Crash manage priorities
If you are a star performer, sooner or later your manager will come to you with urgent matters. When s/he does, pull out your previously agreed upon list and ask what items are to be moved or rearranged in order to accommodate the request. Focus your energy on those items that you can control and cautiously select those elements that you believe you can influence.
See the political landscape for what it is
Everything in business is political except politics, that’s personal. Learn how to play the political game by determining who the players are and how the game is played. Remember, organizational politics is a function of responsibility, accountability, authority and influence and, it is part of the organizational landscape. If you have more than one person working in your organization ; you have politics. Politics pervades our daily working life. That means building strategic relationships with others that might include personal trust and professional networks. The key is to remember 30% of people are doers, 50% are fence sitters and 20% are naysayers. Work with the 30% because these are the people who are willing to move ahead and make things happen.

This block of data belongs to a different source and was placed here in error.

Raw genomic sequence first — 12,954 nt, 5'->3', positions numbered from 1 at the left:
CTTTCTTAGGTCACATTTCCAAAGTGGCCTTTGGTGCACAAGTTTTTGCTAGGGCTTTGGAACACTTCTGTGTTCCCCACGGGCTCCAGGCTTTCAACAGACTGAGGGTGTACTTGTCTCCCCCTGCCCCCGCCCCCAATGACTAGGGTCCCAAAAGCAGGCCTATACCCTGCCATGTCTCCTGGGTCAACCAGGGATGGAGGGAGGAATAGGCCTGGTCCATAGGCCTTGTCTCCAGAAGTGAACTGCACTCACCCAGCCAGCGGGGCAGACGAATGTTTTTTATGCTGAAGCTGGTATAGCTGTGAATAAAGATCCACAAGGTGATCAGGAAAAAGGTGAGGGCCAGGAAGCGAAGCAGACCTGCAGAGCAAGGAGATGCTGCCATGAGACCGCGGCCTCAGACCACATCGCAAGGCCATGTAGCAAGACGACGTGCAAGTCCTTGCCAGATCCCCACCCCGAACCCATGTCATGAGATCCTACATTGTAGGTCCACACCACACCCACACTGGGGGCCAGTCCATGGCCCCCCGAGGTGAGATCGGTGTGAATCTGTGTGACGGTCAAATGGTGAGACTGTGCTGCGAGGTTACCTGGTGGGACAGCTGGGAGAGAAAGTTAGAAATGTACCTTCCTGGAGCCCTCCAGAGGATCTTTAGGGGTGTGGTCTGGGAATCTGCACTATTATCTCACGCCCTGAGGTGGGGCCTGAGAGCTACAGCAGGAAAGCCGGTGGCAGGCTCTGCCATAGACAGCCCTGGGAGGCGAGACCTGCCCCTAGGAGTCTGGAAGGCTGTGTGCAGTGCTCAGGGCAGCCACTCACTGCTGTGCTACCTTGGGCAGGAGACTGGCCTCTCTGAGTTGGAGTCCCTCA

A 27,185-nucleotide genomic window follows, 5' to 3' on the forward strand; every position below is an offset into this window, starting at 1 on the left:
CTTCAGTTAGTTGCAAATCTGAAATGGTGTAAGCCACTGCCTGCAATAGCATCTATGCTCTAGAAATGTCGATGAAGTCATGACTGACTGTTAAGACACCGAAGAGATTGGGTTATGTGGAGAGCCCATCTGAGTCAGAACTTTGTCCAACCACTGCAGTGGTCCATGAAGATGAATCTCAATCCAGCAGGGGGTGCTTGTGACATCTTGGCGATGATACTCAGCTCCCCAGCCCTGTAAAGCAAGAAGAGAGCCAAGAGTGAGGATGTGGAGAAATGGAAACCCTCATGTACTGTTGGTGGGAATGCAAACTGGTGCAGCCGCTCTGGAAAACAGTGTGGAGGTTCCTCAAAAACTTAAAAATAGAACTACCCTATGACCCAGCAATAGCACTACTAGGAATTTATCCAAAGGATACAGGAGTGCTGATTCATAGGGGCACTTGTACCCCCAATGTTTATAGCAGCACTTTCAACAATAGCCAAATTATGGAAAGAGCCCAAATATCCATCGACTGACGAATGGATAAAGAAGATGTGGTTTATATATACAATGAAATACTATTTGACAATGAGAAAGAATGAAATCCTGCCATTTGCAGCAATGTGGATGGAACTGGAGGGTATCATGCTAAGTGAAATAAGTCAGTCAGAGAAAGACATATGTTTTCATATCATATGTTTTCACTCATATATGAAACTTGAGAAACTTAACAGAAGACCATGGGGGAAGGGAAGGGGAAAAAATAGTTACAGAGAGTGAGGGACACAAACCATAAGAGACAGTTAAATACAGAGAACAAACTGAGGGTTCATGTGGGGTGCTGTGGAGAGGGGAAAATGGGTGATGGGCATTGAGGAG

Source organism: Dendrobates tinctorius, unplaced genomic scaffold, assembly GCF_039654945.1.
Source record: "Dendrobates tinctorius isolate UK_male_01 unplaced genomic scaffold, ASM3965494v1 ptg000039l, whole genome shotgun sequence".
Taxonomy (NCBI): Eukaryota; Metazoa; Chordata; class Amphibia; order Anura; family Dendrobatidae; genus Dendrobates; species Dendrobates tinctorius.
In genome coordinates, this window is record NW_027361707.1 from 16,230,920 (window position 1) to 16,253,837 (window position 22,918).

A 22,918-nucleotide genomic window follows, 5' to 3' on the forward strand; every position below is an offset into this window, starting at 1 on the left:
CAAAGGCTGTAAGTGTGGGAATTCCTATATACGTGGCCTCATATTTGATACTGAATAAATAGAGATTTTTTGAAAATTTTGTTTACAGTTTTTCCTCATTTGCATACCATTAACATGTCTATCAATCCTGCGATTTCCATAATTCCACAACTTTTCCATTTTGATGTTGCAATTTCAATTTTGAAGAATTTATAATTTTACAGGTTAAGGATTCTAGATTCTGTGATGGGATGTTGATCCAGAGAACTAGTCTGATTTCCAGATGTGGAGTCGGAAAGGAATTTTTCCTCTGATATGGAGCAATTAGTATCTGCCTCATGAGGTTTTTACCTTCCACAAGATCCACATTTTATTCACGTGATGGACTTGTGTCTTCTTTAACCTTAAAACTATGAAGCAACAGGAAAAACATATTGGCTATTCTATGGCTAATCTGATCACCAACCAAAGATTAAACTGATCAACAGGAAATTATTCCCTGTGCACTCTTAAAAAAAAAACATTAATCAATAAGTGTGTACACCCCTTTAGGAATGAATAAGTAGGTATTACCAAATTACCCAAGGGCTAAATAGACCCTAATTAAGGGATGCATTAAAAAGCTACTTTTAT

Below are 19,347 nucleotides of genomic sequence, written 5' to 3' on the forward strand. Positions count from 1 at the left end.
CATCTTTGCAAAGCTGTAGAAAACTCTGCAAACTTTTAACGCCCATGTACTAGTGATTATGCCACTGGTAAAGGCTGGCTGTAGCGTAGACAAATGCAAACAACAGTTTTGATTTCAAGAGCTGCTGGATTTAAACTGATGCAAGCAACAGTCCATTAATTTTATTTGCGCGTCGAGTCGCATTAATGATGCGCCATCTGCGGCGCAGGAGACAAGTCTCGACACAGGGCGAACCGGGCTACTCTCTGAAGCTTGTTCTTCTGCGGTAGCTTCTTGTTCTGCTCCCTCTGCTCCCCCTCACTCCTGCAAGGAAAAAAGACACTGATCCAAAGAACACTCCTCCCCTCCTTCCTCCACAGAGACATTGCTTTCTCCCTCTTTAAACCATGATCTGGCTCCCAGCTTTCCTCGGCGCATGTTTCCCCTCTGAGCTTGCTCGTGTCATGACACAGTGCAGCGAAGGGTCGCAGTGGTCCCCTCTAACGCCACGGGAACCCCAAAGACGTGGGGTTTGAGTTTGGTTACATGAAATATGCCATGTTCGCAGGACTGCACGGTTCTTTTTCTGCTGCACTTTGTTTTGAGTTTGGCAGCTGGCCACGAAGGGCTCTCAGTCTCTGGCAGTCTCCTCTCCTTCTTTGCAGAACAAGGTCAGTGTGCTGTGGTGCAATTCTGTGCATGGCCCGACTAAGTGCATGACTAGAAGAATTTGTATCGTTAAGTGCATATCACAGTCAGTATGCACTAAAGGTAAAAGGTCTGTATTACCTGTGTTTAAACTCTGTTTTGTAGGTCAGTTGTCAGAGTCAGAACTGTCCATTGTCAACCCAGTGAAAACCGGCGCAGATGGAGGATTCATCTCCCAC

The biggest intangible you have to deliver your boss is your credibility. Do what you say you are going to do, do it with passion, professionalism and exceed expectations. Never under deliver, over promise or compromise your commitments to others. Credibility will establish leadership potential and keep you in good stead with the manager and others.